Entrenched Maori seats and water royalty

The policies of Labour’s new leader Jacinda Ardern on Maori seats and a water tax should send a chill through Hobson’s Pledge supporters.

Ardern would entrench the Maori seats because they “need to be treated the same way we treat all the other laws around elections and that means you should have at least 75 percent of Parliament agree what you are going to do with them”. See http://www.waateanews.com/Waatea+News.html?story_id=MTY5ODQ%3D&v=792

New Zealand First leader Winston Peters had promised a referendum on the Maori seats.

If seats were entrenched we could end up with most Maori-ancestry voters on the general roll and redundant Maori seats remaining because politicians think they should stay.

Ardern also proposed royalties for bottled water, irrigation schemes and other commercial uses, with most of the money used to settle the Maori claim for ownership of fresh water and some going to regional councils. See https://www.nbr.co.nz/article/labour-confirms-royalties-bottled-water-and-irrigation-schemes-b-206260#.WYup-p4KNU4.facebook

Of course, all details would be revealed later. However, if nobody owns the water there would be no royalties. If everyone owns the water, then royalties should be shared with everyone and not limited to citizens with a particular ancestry.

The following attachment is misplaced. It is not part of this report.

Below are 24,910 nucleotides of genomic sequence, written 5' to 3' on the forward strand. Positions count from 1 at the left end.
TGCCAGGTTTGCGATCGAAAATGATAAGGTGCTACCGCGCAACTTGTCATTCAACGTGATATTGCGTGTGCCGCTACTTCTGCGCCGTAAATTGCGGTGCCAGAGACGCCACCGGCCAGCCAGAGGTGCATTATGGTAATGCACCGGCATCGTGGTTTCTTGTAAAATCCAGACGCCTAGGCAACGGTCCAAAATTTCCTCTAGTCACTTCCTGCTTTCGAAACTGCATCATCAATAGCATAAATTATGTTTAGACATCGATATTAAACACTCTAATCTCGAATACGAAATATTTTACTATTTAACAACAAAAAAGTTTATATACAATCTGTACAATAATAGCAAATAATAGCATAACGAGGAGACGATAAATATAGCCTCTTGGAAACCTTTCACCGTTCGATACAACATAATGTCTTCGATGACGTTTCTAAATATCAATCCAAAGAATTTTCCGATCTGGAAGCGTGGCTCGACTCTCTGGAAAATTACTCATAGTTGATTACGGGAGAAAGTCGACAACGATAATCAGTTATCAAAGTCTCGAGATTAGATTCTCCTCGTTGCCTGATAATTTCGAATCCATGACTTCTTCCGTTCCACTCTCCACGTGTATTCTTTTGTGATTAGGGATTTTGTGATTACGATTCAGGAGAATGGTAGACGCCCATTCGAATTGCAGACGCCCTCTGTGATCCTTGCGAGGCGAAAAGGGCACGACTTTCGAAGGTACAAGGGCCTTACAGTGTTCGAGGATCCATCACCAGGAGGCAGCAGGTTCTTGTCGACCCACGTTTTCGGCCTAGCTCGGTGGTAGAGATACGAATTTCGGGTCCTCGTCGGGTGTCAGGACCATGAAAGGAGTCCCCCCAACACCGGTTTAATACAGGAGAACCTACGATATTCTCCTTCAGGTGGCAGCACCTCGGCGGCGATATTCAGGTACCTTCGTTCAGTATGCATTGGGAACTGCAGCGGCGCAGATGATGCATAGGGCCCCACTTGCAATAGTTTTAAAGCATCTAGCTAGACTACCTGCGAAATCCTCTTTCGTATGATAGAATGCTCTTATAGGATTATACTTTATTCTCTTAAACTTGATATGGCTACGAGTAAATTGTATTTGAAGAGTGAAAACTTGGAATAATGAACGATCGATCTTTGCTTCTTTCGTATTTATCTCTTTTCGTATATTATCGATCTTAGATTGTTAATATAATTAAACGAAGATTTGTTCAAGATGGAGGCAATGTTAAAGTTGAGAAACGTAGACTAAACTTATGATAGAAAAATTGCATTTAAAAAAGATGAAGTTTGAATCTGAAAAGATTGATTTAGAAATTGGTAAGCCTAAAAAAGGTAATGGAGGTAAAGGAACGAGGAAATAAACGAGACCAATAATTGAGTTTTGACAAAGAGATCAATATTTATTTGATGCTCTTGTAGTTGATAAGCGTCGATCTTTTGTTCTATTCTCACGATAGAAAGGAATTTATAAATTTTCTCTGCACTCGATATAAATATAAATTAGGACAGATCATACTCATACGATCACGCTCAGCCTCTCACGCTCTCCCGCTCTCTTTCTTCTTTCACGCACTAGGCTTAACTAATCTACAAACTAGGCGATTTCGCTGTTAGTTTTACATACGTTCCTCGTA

Who votes for which party

Of interest in the lead-up to the election is some interesting data on who votes for which party revealed by think tank Right Minds NZ.

In 2014, National gained a higher share of the working class vote than Labour (38% to 35%).

If you are religious, you are more likely to vote for Labour than any other party.

Apparently the Labour Party has religious roots with Michael Joseph Savage saying the welfare state was "applied Christianity", an extremely religious Walter Nash was supporting the temperance movement through his infamous "black budget" taxing alcohol, and the devout Catholic Norman Kirk introducing the DPB to discourage abortion. 

New Zealand First has the largest share of voters in the "working class" income band of $10K to $35K, and second youngest core voter demographic of any political party, with many young Maori who don't go to university.

Green voters are almost as rich as National voters, appear to have more carbon miles per MP than almost any other political party, and are undoubtedly the party of the "urban rich".

ACT, who are stereotyped as a party of the ultra-wealthy, actually have a surprisingly middle class, student voter base, being not nearly as wealthy as National or Green voters

See http://www.rightminds.nz/articles/election-2017-three-myths-about-nz-voting-habits


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